Warranted frustration on the right has energized these emerging lines of thought. Conservatives who care about the plight of blue-collar workers, the deterioration of the two-parent family, and the weakening of mediating bodies should raise questions about the Right’s political strategies and tactics. Moreover, standing up for procedures can feel like unilateral disarmament when your opponents simply apply brute force. It’s not unreasonable to ask why we fight for the concepts of self-government and a restrained judiciary when the Left happily pursues its priorities through activist courts and the federal administrative state. “Enough is enough,” one might say. “If this is just about power, then power it is. If you want to read your worldview into the Constitution, then we’ll do the same; if you want to advance your agenda through a muscular central government, then we’ll do the same.”

But that, I believe, misunderstands the problem. The Right won’t produce the outcomes it desires — family and community bonds over atomization; attachments to voluntary associations and local institutions over obedience to the state; variety over homogeneity; dynamism over sclerosis; practitioner wisdom and custom over technocracy; ordered liberty over authority — by playing the game of power. That would only accelerate the trends of uniformity, statism, and alienation, frustrating our long-range aims.

The Right’s failure to achieve many of its goals is not because of its faith in procedures but because, too often, we have acted as though the procedures themselves would automatically generate the political and social outcomes we wanted. But the rules of the game are different from the players. Processes are different from inputs. In other words, these procedures are necessary, but they are not sufficient. To produce the outcomes we desire, they require conservatives’ concerted civic engagement.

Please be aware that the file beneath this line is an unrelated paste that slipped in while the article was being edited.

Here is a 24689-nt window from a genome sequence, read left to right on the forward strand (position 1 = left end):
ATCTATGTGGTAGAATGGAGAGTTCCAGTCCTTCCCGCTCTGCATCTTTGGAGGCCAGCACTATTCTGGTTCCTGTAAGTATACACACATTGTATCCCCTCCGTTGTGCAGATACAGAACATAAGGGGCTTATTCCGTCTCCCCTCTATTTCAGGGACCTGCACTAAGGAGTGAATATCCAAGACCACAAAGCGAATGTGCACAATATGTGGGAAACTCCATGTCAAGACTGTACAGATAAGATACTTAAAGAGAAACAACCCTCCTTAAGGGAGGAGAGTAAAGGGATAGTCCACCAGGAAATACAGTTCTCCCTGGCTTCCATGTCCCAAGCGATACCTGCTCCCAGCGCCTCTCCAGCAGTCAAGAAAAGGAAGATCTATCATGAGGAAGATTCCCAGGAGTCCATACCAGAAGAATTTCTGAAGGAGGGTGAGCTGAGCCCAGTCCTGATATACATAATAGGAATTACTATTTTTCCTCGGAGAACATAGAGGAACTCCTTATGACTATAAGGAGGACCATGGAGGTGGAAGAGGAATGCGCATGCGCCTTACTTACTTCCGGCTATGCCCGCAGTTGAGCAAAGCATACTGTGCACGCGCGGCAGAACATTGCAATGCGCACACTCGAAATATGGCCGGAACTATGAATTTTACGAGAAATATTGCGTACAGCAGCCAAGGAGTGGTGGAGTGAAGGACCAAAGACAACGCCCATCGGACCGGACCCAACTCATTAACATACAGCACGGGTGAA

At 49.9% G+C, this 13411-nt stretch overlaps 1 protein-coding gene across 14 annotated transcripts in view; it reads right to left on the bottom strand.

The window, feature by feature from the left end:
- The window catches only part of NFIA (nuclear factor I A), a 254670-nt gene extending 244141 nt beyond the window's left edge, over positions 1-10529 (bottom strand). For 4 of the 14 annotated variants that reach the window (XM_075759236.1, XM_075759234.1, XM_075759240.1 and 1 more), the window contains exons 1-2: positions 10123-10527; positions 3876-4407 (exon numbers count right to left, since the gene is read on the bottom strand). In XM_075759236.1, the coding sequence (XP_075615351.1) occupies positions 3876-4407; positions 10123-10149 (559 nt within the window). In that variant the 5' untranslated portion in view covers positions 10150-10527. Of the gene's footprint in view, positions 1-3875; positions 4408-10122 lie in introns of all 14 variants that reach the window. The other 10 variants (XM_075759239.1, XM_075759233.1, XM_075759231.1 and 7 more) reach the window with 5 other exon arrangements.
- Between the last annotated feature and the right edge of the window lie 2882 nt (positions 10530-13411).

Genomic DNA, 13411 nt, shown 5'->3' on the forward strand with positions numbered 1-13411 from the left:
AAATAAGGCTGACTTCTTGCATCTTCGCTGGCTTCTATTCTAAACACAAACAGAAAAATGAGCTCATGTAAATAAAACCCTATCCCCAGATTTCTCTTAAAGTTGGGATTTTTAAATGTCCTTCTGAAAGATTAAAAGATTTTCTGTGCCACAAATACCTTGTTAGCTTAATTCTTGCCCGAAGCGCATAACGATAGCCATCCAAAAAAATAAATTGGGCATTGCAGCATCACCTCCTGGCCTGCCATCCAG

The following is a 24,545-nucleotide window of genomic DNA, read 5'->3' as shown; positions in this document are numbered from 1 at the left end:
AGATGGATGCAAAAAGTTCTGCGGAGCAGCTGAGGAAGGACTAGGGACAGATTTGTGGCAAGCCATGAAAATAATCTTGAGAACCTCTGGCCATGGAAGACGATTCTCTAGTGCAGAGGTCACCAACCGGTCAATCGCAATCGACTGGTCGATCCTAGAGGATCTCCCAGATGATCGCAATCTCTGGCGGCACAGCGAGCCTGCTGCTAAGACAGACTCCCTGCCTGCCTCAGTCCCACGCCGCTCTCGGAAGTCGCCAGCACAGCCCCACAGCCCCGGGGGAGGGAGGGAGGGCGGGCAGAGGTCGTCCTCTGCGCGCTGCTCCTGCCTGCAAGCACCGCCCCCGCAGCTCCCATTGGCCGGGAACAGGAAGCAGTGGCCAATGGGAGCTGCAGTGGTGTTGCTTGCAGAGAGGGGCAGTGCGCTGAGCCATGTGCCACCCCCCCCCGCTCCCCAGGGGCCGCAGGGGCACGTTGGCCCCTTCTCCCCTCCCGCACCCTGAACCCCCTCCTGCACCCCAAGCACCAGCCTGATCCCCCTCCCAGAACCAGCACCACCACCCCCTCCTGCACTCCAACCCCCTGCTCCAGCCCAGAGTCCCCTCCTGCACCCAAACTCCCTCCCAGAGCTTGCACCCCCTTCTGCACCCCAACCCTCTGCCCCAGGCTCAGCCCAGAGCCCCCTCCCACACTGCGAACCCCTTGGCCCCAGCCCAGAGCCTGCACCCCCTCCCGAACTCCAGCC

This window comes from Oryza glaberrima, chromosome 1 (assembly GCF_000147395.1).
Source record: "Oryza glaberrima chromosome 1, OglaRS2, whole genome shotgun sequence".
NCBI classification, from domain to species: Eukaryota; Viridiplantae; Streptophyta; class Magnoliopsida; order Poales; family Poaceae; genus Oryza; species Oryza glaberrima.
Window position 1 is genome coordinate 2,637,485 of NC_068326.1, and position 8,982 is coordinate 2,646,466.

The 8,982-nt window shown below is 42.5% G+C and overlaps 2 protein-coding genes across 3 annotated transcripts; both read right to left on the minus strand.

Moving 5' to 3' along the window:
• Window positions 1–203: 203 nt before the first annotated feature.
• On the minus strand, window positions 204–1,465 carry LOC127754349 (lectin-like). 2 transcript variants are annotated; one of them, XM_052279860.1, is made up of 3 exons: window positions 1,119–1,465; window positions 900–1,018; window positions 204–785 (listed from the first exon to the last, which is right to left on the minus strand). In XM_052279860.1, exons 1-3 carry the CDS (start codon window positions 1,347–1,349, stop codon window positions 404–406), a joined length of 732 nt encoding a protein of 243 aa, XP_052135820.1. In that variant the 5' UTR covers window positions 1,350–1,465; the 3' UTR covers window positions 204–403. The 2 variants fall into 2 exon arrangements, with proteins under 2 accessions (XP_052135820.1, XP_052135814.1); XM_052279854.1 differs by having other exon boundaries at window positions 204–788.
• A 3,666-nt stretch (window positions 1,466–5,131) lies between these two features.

An essential component of citizenship is active participation in the life of the polity. Those on the right who are concerned about the direction of the nation would do far more good by personally engaging in the affairs of the state than by undermining the procedures of American conservatism. Our republic demands a great deal of its people — not just voting, but also running for office, serving in public capacities, participating in charitable causes, volunteering. Of course, it would be far more convenient to dispense with such duties and simply elevate authoritarians with whom we agree to take care of the public’s business for us. But centuries of experience across countless societies demonstrate the costs of such convenience. Not only does it lead to extreme measures and despotic rule, it also robs the people of the opportunity to develop civic virtue. The practice of self-government shapes us into better citizens and neighbors.

The participation needed now from conservatives can be thought of in terms of making our procedures deliver the results we want. Federalism and localism work only if conservatives run for state and local office, serve in state and local capacities, and advocate policies at the state and local levels. The benefits of civil society are realized only if citizens dedicate themselves to existing voluntary associations and start new local institutions. Textualism is only as good as the text of the statutes passed by our legislatures. Prudence in a polity is valuable only to the extent that its citizens have fostered social and economic conditions that are worthy of preservation.

If a local board of education adopts objectionable policies, the recourse is engagement in school-board elections and hearings, not appeals to higher levels of government to overturn local decisions. If public opinion is trending away from our preferences, the recourse is stronger, smarter advocacy, not anti-democratic or illiberal measures. If the faithful interpretation of a statute leads to disagreeable outcomes, the recourse is electing better officials who will write better statutes, not a newfangled interpretive theory that enables us to override the will of the electorate.

The procedures of American conservatism can ward off statism, empower citizens, facilitate community action, and protect faith communities. But while civil society is powerful, barns don’t raise themselves. Freedom of association is invaluable, but citizens have to choose to associate. Charter-school laws and school-choice programs make space for alternative education programs, but someone has to create the schools.

The frustration felt by many on the right regarding the direction of the nation is understandable. But it would be a mistake to respond with overconfident governing that purports to be for the people when the time-tested procedures of American conservatism ensure that it is of and by them, as well.

This piece originally appeared at the National Review


Andy Smarick is a senior fellow at the Manhattan Institute. Follow him on Twitter here.

Photo by Galina Shafran/iStock